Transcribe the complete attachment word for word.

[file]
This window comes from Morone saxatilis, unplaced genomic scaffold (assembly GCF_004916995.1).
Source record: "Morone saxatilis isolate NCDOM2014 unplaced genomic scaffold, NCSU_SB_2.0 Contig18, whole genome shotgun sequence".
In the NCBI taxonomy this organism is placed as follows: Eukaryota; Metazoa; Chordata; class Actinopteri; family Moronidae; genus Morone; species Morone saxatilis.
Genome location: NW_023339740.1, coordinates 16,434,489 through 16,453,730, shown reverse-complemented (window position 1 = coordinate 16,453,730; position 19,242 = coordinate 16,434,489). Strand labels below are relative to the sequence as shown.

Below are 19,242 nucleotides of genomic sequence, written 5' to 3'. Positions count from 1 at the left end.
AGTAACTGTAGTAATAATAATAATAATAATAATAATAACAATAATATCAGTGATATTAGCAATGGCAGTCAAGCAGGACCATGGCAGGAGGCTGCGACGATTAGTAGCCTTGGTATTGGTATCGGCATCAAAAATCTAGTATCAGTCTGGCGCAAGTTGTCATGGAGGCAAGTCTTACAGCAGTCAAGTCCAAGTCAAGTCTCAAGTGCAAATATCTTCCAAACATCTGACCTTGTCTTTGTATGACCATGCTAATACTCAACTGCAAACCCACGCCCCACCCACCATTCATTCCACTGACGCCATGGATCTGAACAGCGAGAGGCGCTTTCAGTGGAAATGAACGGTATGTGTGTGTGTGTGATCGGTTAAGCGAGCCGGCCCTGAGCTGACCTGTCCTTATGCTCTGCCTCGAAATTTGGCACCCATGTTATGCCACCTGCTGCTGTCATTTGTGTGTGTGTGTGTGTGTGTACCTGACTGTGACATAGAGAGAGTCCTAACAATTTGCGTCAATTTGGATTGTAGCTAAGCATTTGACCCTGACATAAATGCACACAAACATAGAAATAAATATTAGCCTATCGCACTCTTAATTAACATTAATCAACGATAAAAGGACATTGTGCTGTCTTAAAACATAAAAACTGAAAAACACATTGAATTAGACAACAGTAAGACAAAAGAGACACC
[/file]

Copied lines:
This window comes from Morone saxatilis, unplaced genomic scaffold (assembly GCF_004916995.1).
Source record: "Morone saxatilis isolate NCDOM2014 unplaced genomic scaffold, NCSU_SB_2.0 Contig18, whole genome shotgun sequence".
In the NCBI taxonomy this organism is placed as follows: Eukaryota; Metazoa; Chordata; class Actinopteri; family Moronidae; genus Morone; species Morone saxatilis.
Genome location: NW_023339740.1, coordinates 16,434,489 through 16,453,730, shown reverse-complemented (window position 1 = coordinate 16,453,730; position 19,242 = coordinate 16,434,489). Strand labels below are relative to the sequence as shown.

Below are 19,242 nucleotides of genomic sequence, written 5' to 3'. Positions count from 1 at the left end.
AGTAACTGTAGTAATAATAATAATAATAATAATAATAACAATAATATCAGTGATATTAGCAATGGCAGTCAAGCAGGACCATGGCAGGAGGCTGCGACGATTAGTAGCCTTGGTATTGGTATCGGCATCAAAAATCTAGTATCAGTCTGGCGCAAGTTGTCATGGAGGCAAGTCTTACAGCAGTCAAGTCCAAGTCAAGTCTCAAGTGCAAATATCTTCCAAACATCTGACCTTGTCTTTGTATGACCATGCTAATACTCAACTGCAAACCCACGCCCCACCCACCATTCATTCCACTGACGCCATGGATCTGAACAGCGAGAGGCGCTTTCAGTGGAAATGAACGGTATGTGTGTGTGTGTGATCGGTTAAGCGAGCCGGCCCTGAGCTGACCTGTCCTTATGCTCTGCCTCGAAATTTGGCACCCATGTTATGCCACCTGCTGCTGTCATTTGTGTGTGTGTGTGTGTGTGTACCTGACTGTGACATAGAGAGAGTCCTAACAATTTGCGTCAATTTGGATTGTAGCTAAGCATTTGACCCTGACATAAATGCACACAAACATAGAAATAAATATTAGCCTATCGCACTCTTAATTAACATTAATCAACGATAAAAGGACATTGTGCTGTCTTAAAACATAAAAACTGAAAAACACATTGAATTAGACAACAGTAAGACAAAAGAGACACC